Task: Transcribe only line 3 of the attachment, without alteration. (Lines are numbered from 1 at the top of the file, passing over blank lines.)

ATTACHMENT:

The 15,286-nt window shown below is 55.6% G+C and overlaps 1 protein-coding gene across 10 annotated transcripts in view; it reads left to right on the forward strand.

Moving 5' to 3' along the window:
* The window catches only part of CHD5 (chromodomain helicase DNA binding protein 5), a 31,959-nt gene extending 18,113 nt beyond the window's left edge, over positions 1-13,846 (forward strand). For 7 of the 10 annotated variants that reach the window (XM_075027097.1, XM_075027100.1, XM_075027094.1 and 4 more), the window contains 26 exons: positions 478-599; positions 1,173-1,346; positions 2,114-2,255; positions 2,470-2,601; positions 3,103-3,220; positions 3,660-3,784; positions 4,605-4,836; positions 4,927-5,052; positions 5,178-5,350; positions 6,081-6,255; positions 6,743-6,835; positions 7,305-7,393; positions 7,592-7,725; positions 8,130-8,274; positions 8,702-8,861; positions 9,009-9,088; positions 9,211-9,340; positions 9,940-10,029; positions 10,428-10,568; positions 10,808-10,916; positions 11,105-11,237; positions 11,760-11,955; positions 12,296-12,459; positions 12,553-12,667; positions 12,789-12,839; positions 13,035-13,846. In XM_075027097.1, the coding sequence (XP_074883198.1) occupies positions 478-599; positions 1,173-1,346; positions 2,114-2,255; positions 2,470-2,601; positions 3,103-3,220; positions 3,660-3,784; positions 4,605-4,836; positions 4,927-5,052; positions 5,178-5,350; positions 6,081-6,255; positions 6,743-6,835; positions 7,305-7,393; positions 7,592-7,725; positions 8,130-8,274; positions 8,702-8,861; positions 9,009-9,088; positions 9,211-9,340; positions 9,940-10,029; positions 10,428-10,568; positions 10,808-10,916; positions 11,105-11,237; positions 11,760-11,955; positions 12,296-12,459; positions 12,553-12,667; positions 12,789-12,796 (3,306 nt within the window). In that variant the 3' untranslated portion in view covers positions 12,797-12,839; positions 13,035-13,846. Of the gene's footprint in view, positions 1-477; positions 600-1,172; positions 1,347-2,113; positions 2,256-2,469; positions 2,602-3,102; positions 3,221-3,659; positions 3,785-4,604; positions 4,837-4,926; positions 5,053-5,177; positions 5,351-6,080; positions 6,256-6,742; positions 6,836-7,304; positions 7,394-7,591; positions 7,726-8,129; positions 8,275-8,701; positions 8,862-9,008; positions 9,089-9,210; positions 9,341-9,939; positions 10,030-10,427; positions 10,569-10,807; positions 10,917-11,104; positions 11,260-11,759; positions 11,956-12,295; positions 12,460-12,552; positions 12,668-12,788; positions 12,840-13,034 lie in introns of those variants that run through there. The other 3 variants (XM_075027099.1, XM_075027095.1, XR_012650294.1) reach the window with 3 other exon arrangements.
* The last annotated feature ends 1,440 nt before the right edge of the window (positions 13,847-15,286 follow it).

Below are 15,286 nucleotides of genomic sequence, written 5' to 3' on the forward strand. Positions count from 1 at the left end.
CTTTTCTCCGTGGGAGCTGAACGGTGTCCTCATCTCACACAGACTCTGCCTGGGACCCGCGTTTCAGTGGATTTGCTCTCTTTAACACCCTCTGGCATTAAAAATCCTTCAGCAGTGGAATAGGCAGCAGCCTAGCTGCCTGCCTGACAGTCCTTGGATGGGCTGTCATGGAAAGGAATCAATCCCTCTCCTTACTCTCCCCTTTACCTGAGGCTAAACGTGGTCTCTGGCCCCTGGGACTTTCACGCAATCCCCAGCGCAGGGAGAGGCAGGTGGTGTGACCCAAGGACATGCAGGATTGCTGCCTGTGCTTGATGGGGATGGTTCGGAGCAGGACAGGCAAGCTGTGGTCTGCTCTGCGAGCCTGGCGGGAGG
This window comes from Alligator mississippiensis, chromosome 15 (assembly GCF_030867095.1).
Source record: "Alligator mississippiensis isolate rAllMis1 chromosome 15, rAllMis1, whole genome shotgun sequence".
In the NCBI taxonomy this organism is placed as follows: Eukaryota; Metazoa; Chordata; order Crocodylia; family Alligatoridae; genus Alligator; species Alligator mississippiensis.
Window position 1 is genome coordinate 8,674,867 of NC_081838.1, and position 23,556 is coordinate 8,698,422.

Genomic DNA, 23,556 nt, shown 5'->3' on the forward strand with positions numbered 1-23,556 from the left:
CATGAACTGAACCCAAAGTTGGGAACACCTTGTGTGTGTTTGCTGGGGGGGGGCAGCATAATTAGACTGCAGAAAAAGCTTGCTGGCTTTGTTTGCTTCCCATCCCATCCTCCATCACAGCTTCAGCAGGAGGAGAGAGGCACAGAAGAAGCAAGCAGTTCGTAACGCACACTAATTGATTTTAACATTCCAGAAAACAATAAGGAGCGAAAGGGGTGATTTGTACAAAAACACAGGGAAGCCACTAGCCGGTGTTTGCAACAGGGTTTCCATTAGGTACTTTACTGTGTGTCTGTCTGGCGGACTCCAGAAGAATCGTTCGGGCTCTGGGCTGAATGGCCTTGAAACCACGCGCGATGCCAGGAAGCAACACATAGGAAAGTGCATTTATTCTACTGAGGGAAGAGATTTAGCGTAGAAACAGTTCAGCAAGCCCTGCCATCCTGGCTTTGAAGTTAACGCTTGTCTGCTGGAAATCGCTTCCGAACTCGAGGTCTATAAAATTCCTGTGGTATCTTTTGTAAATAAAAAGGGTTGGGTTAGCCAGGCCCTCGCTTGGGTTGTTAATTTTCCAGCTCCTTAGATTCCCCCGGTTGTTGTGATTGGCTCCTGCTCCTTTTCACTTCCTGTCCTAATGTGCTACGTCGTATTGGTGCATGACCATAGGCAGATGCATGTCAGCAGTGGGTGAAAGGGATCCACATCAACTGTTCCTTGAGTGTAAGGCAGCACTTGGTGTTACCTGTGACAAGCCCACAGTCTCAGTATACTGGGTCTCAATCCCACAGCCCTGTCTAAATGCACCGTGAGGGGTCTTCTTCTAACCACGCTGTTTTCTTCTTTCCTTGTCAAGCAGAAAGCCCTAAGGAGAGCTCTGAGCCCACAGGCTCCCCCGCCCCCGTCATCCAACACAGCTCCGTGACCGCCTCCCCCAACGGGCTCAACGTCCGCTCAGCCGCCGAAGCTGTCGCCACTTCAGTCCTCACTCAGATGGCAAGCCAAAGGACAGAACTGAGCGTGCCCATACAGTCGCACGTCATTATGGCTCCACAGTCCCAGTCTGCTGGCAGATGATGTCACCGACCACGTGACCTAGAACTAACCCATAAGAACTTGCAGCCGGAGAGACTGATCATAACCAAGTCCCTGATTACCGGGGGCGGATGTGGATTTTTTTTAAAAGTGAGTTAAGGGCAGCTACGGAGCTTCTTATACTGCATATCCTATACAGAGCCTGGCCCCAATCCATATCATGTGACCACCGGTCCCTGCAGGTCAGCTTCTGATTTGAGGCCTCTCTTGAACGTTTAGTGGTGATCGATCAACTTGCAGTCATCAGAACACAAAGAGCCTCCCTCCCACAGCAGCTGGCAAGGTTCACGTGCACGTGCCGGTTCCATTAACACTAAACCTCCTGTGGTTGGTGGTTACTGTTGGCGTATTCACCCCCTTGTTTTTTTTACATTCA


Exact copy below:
* The window catches only part of CHD5 (chromodomain helicase DNA binding protein 5), a 31,959-nt gene extending 18,113 nt beyond the window's left edge, over positions 1-13,846 (forward strand). For 7 of the 10 annotated variants that reach the window (XM_075027097.1, XM_075027100.1, XM_075027094.1 and 4 more), the window contains 26 exons: positions 478-599; positions 1,173-1,346; positions 2,114-2,255; positions 2,470-2,601; positions 3,103-3,220; positions 3,660-3,784; positions 4,605-4,836; positions 4,927-5,052; positions 5,178-5,350; positions 6,081-6,255; positions 6,743-6,835; positions 7,305-7,393; positions 7,592-7,725; positions 8,130-8,274; positions 8,702-8,861; positions 9,009-9,088; positions 9,211-9,340; positions 9,940-10,029; positions 10,428-10,568; positions 10,808-10,916; positions 11,105-11,237; positions 11,760-11,955; positions 12,296-12,459; positions 12,553-12,667; positions 12,789-12,839; positions 13,035-13,846. In XM_075027097.1, the coding sequence (XP_074883198.1) occupies positions 478-599; positions 1,173-1,346; positions 2,114-2,255; positions 2,470-2,601; positions 3,103-3,220; positions 3,660-3,784; positions 4,605-4,836; positions 4,927-5,052; positions 5,178-5,350; positions 6,081-6,255; positions 6,743-6,835; positions 7,305-7,393; positions 7,592-7,725; positions 8,130-8,274; positions 8,702-8,861; positions 9,009-9,088; positions 9,211-9,340; positions 9,940-10,029; positions 10,428-10,568; positions 10,808-10,916; positions 11,105-11,237; positions 11,760-11,955; positions 12,296-12,459; positions 12,553-12,667; positions 12,789-12,796 (3,306 nt within the window). In that variant the 3' untranslated portion in view covers positions 12,797-12,839; positions 13,035-13,846. Of the gene's footprint in view, positions 1-477; positions 600-1,172; positions 1,347-2,113; positions 2,256-2,469; positions 2,602-3,102; positions 3,221-3,659; positions 3,785-4,604; positions 4,837-4,926; positions 5,053-5,177; positions 5,351-6,080; positions 6,256-6,742; positions 6,836-7,304; positions 7,394-7,591; positions 7,726-8,129; positions 8,275-8,701; positions 8,862-9,008; positions 9,089-9,210; positions 9,341-9,939; positions 10,030-10,427; positions 10,569-10,807; positions 10,917-11,104; positions 11,260-11,759; positions 11,956-12,295; positions 12,460-12,552; positions 12,668-12,788; positions 12,840-13,034 lie in introns of those variants that run through there. The other 3 variants (XM_075027099.1, XM_075027095.1, XR_012650294.1) reach the window with 3 other exon arrangements.